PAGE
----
You do not get to choose a blood test instead of a breath test. You do, however, have the right to get your own blood test, at your own expense and by a doctor of your choosing, in addition to the breath test and the police must make reasonable efforts to accommodate you – such as releasing you within three hours.
It would be a good idea for you to speak with an attorney because there might be grounds to appeal your suspension at a hearing at the RMV, but you should do that soon because there are short time limits on when you can request such a hearing.
Requesting a blood test is separate from the breath test refusal. Under the implied consent law, your license is suspended for 180 days if you refuse the breathalyzer for a first offense OUI charge (although most attorneys would tell you that refusing the BT will usually make it much easier to fight your OUI charge in court). That being said, the police department is not equipped to provide you with a blood test at the station. They are supposed to inform you that you may, at your own expense, go to a hospital and request your own blood test. If they prevent you from doing so within a reasonable amount of time (3 hours), then there may be a motion to dismiss the criminal charge of OUI- but it becomes fact specific and you'd need to speak to an attorney to determine whether this applies in your case. If your case is ultimately dismissed, your attorney can file a motion to the court requesting that your license be reinstated, if it is still under suspension for the BT refusal. Good luck.
Section 5A of Chapter 263 of the Massachusetts General Laws provides as follows: "A person held in custody at a police station or other place of detention, charged with operating a motor vehicle while under the influence of intoxicating liquor, shall have the right, at his request and at his expense, to be examined immediately by a physician selected by him. The police official in charge of such station or place of detention, or his designee, shall inform him of such right immediately upon being booked, and shall afford him a reasonable opportunity to exercise it. Such person shall, immediately upon being booked, be given a copy of this section unless such a copy is posted in the police station or other place of detention in a conspicuous place to which such person has access." Section 24 of Chapter 90 is the so called "implied consent law"; that section provides essentially that any person arrested for oui shall be deemed to have "consented to submit to a chemical test or analysis of his breath or blood"; that law goes on to provide for loss of license penalties in the event the person "refuses to submit to such test or analysis"; that law also provides that in the event you take the police test then you "must be afforded a reasonable opportunity, at [your] request and at [your] expense, to have another such test or analysis made by a person or physician selected by [you]". Under the Chapter 90 provision the police get to pick the test, in your case a breathalyzer. You refused, you lose your license. Under the chapter 90 provision, had you taken the test you would have the right to another test; however, the right to another test is the right to make a phone call from the police station to see if you can get a doctor or a nurse to come to the police station to draw your blood. Likewise under the Chapter 263 provision you have the right to make a make a phone call from the police station to see if you can get a doctor or a nurse to come to the police station to draw your blood. There is nothing in the law that requires the police to give you a blood test. The police get to pick the first test - in your case a breath test. All the police have to do if you refuse the breath test is inform you of your right to be examined by a doctor and give you access to a phone to make a call to a doctor to see if you can get a doctor to come to the police station. You are not the first person to ask this question. These laws have been in effect for decades. A review of either the police report or the video of your booking (if it was videoed) will show whether or not the police complied with Chapter 263, Section 5A.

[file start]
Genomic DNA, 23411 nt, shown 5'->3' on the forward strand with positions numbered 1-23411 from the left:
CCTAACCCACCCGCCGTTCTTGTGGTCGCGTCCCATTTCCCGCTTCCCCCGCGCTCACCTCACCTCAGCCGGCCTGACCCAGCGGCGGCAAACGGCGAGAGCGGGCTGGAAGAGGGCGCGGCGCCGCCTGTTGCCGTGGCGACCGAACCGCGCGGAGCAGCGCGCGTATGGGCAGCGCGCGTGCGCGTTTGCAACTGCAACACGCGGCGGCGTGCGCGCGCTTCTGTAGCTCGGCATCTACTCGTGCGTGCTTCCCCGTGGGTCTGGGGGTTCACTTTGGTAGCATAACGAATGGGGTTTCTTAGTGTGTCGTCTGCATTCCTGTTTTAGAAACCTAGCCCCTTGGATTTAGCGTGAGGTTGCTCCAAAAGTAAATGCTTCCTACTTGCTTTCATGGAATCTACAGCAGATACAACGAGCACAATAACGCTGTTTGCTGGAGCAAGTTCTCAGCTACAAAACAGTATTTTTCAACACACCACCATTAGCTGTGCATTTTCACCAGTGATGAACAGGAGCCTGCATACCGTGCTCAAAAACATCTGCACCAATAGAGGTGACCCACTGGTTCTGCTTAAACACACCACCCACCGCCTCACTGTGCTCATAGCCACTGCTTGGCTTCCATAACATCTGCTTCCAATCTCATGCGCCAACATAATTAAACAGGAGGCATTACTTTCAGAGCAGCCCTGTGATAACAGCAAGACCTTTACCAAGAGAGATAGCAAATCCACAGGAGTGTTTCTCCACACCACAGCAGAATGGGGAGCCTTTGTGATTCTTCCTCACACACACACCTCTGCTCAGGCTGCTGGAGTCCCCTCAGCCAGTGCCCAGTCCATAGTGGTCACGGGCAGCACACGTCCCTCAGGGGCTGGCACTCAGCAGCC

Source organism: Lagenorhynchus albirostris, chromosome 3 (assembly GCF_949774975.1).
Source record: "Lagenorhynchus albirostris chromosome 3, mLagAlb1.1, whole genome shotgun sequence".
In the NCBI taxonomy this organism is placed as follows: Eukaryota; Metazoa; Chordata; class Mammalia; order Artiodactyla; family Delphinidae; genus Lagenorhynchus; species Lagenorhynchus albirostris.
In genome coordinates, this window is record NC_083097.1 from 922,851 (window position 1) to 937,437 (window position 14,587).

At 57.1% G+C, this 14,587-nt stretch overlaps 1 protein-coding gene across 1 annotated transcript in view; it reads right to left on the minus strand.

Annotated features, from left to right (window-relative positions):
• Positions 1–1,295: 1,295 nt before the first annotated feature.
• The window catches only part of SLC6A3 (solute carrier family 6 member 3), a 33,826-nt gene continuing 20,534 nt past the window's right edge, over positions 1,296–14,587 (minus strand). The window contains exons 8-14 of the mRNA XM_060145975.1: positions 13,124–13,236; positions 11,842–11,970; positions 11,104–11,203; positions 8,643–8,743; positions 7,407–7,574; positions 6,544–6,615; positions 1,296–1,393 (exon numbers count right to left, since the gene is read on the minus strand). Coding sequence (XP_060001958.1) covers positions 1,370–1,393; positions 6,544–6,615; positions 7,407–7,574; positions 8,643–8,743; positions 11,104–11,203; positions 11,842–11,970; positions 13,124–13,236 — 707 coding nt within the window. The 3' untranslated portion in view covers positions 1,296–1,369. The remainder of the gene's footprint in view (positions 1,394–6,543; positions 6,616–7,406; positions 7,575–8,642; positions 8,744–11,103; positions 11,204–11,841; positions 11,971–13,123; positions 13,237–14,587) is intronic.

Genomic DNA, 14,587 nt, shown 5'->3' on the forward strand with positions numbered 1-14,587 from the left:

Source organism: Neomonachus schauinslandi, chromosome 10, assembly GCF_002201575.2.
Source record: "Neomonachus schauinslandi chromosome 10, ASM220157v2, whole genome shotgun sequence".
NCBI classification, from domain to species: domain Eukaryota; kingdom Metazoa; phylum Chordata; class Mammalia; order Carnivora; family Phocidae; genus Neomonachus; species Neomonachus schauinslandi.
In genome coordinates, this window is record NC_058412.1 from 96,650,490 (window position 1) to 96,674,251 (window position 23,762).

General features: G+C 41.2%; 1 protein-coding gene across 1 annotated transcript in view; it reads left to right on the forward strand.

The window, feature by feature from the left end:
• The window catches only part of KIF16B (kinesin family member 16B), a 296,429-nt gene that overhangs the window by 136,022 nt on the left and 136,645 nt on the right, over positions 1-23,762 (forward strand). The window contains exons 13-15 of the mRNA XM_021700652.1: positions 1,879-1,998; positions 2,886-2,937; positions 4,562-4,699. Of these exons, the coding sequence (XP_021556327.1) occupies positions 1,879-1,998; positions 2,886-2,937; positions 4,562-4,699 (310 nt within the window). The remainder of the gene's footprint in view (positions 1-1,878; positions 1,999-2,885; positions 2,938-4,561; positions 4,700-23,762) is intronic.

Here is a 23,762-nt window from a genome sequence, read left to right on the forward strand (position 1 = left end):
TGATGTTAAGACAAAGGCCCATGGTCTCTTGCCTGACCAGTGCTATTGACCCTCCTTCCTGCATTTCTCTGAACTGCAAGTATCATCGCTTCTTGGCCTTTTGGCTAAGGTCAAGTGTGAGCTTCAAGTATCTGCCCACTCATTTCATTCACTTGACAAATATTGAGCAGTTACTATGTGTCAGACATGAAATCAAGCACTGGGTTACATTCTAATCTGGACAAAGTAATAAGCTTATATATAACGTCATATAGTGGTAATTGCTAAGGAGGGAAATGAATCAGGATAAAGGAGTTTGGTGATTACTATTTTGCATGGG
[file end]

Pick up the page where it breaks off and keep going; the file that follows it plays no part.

Robert D. Lewin, Attorney
LEWIN & LEWIN, CRIMINAL LAWYERS
Offices in Andover, MA and Malden, MA serving all of Essex and Middlesex Counties
You have received excellent answers to your question. The short answer is no, you cannot choose what type of test you get for your blood alcohol, by the police. If you refuse the breath test, you will loose your license for a minimum of 180 days. However, if you are later found Not Guilty, you can get your license reinstated. The breath test is a very damaging piece of evidence at trial, assuming you blow .08% or greater. If there is any doubt in your mind whatsoever, you should refuse it. You can later, on your own, get a blood test.
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